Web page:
Researching Job Boards

Your next step is furthering your research on the titles that suit your skill set and passion the most to get a practical idea of what the job truly desires and offers – skill set, salary range, working hours and general demand. Once you are through this step you have a thorough understanding of current job scenario and what the skills that you might want to add to your current portfolio.

Here are a few job boards where you can scan through the job descriptions which often cite the required education, degrees and roles and responsibilities in the food service career.


FOH BOH Career Progression

FOH career plan: greeter –> busser  –> back waiter  –> waiter  –> head waiter / trainer  –> assistant manager  –>  general manager

BOH career plan: dishwasher  –> prep cook  –> pantry cook  –> line cook  –> sauté cook  –> sous chef  –> executive sous chef  –> executive chef


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General Terminology in Food Service Industry

Some terms that you might like to be familiar with when you begin on the quest for a restaurant career, this also can be your starting steps to your new career – to identify where you would want to work and what options are out there other than the restaurant next door.

  • QSR – Quick Service Restaurant
  • FOH BOH – Front of House, Back of House (dining area / kitchen)
  • Fast Casual – A fast casual restaurant is a type of restaurant that does not offer full table service, but promises a higher quality of food and atmosphere than a fast food restaurant. (1)
  • Family Style – Family style restaurants are a type of casual dining restaurants where food is often served on platters and the diners serve themselves. (1)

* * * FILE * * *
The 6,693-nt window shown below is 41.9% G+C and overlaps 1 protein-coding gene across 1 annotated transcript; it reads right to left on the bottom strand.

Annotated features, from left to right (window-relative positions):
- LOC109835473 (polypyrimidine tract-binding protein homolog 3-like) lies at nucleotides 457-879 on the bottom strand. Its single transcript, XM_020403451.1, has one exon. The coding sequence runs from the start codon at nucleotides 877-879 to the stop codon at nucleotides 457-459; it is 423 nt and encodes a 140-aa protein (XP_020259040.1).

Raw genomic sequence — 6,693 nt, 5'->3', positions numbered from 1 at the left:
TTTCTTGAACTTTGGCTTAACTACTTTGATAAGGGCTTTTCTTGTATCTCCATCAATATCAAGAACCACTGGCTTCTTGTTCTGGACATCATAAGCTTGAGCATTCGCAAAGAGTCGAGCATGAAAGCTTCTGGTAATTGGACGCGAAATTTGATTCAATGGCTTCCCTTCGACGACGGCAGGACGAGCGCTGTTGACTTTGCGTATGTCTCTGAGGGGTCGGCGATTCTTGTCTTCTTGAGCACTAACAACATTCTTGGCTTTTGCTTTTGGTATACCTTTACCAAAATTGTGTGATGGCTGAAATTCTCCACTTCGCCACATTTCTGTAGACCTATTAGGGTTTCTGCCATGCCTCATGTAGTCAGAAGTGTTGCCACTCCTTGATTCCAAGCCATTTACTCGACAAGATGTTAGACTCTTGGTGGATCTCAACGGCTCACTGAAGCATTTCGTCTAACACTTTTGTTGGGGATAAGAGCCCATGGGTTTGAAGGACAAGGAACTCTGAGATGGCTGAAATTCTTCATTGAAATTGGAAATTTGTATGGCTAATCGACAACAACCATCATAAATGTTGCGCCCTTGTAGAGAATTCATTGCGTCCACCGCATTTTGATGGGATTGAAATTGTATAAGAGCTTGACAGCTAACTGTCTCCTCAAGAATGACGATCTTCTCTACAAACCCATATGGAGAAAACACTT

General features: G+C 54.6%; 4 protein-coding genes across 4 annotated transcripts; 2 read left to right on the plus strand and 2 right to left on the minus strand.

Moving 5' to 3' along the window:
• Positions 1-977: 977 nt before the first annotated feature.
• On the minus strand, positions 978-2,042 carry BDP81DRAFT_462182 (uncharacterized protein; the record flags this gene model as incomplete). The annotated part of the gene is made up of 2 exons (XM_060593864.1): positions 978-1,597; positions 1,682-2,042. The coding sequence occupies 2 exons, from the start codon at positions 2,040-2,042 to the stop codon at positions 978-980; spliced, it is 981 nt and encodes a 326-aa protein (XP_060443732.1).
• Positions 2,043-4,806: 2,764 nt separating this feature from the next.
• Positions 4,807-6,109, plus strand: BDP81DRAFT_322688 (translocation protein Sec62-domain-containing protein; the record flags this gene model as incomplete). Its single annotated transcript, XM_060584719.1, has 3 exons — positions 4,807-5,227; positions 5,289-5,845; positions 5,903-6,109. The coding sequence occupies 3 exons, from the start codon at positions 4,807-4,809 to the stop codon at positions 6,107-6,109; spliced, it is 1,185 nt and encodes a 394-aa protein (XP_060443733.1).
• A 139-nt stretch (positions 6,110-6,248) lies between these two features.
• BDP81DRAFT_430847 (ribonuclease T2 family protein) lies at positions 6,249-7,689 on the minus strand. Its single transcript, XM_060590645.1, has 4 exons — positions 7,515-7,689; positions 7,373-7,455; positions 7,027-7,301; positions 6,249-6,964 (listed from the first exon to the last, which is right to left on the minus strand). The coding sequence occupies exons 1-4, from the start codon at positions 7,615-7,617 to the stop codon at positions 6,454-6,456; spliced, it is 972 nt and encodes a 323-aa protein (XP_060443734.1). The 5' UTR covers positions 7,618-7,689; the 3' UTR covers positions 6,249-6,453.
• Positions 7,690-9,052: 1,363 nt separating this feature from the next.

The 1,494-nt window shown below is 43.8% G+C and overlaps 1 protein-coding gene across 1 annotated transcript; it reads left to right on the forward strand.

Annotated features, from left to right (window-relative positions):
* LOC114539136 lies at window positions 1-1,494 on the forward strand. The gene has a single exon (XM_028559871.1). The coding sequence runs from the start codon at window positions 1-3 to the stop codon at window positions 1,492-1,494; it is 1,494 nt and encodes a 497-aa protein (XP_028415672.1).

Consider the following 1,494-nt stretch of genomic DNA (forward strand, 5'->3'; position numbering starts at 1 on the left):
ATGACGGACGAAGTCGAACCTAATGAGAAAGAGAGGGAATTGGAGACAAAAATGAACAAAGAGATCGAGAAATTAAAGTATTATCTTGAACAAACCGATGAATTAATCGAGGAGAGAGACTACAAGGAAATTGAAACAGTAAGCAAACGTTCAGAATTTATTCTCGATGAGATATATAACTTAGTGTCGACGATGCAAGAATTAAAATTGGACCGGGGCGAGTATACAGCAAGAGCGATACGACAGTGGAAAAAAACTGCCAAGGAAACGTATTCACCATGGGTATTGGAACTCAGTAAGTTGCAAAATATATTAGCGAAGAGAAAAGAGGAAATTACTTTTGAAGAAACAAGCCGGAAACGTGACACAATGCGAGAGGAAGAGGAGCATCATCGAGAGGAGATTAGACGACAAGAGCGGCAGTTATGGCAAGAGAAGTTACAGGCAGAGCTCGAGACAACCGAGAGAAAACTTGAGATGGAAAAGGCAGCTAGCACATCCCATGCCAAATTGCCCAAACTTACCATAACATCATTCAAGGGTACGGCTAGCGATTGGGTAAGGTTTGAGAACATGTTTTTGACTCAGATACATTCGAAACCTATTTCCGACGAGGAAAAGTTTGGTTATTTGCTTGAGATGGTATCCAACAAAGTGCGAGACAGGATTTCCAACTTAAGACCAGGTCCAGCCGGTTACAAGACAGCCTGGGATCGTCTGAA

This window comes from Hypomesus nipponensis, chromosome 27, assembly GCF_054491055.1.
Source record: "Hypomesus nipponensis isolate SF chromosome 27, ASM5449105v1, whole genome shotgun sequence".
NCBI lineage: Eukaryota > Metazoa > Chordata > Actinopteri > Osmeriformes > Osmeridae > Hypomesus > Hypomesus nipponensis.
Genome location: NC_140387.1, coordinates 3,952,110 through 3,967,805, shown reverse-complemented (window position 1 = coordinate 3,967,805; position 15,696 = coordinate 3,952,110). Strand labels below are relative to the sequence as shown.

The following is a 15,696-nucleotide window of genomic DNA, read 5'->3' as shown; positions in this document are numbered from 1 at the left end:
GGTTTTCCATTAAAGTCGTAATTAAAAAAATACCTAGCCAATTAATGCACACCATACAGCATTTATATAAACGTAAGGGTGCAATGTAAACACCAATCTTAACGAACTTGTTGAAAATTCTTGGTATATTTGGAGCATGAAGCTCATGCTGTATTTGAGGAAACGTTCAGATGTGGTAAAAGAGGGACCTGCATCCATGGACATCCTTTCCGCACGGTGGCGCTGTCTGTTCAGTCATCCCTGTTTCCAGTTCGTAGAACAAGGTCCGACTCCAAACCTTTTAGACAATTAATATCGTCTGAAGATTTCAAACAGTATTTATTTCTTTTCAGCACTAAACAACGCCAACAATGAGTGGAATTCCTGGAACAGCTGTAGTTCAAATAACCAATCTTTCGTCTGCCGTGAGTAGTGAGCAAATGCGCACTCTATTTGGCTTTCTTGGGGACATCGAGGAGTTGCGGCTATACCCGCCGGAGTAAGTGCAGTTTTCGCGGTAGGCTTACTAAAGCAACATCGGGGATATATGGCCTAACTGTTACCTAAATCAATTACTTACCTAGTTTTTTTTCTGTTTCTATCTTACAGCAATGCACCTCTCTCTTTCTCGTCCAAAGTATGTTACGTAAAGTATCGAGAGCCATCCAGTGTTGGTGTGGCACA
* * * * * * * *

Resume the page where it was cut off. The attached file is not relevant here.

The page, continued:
• Casual – A casual dining restaurant is a restaurant that serves moderately-priced food in a casual atmosphere. Except for buffet-style restaurants, casual dining restaurants typically provide table service. (1)
  • Fine Dining – Fine dining restaurants are full service restaurants with specific dedicated meal courses. (1)
  • Bistro and brasserie – bistro usually indicates either a fast casual dining restaurant with a European-influenced menu or cafés with a larger menu of food. (1)
  • Bar/Tavern – where people gather to drink alcoholic beverages and be served food. (1)
  • Contracted Food Service – Through the contract service food can be served on-site at your restaurant, café, and cafeteria.
  • Catering – Provide (food and drink), typically at social events and in a professional capacity
  • Hotels / Resorts – Hotels and resorts offer wide range of dining options, from bakeries to bars, fast food and fine dining all options might be available here.


(1)    : (Source: Wikipedia)

(2)    : (Source Start Your Restaurant Career: by Entrepreneur Press)


Have you recently transitioned to a food service career or assist others in doing so? Please do share your thoughts in comments below to help those in transition.